Padraig Colman

Rambling ruminations of an Irishman in Sri Lanka

Tag: Jomo Kenyatta

Freedom Fighters, Terrorists and Ordinary Decent Criminals

 

This article appeared in Ceylon Today on Tuesday March 31 2015.

 

Colman's Column3

 

The world was horrified recently at the news that a co-pilot, Andreas Lubitz, had deliberately flown his plane into a mountain killing 150 people. Many have commented that this was the ultimate expression of modern narcissism, a trend for suicidal people to want to take others with them without their consent. I wrote last week about how Kieran Conway, in a book in which he calls himself a “freedom fighter”, admitted responsibility for killing 21 innocent young people in the cause of a united Ireland. No one asked those young people what they thought about it. Terrorism is another kind of narcissism.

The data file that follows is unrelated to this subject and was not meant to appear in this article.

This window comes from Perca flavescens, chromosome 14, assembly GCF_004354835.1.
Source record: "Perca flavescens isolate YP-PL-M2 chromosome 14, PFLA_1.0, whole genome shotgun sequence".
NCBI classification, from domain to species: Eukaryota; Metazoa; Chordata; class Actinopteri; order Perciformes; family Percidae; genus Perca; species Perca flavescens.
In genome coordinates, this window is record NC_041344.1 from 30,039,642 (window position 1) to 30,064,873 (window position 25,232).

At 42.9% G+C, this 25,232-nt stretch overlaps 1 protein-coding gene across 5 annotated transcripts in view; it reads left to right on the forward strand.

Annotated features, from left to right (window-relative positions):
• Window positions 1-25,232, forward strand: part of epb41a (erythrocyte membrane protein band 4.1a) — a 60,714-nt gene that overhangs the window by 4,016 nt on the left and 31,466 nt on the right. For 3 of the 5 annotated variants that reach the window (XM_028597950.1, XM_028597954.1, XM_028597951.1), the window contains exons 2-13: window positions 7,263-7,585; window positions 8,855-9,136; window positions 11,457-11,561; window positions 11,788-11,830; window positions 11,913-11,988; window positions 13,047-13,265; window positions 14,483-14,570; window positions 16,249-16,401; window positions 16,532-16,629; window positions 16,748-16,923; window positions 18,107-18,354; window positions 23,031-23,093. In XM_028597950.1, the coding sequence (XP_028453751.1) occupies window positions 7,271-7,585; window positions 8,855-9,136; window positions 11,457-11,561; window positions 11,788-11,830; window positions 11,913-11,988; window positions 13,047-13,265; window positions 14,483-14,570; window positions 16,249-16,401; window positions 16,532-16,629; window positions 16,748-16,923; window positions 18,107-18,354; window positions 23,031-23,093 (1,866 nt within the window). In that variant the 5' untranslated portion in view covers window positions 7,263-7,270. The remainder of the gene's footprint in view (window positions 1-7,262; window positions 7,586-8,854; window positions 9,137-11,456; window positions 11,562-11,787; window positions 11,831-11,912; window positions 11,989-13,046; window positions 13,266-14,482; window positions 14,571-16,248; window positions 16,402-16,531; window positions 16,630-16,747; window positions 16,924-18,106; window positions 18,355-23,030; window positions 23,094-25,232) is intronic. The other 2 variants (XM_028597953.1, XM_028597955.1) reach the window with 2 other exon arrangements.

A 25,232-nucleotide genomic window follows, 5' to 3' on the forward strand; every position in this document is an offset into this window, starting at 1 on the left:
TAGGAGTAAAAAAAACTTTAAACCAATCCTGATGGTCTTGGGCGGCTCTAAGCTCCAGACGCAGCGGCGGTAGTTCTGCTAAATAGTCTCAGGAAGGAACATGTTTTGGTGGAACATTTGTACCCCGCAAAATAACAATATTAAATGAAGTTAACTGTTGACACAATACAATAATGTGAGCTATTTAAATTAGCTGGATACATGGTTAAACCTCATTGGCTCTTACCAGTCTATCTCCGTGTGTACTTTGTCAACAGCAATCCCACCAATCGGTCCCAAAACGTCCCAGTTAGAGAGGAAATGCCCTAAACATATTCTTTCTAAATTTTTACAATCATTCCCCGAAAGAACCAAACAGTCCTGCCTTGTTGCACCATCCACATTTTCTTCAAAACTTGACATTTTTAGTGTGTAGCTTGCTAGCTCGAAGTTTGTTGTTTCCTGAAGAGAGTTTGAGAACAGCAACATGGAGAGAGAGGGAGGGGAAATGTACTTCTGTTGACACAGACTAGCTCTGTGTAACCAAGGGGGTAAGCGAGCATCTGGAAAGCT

There are fuzzy boundaries between war, terrorism, crime, politics and business. Politicians use terms like “war on terrorism”, “war on crime”, “war on drugs”. Some might believe that this is part of a plan to militarise civil society. “Freedom fighters” easily morph into criminals as they resort to bank robberies and drug dealing to raise funds for the cause. Many once considered as terrorists later take their place in government.  In Ireland, there was Eamon De Valera and more recently Martin McGuinness. In Kenya there was Jomo Kenyatta; today his son is president and has had his case dropped by the International Criminal Court.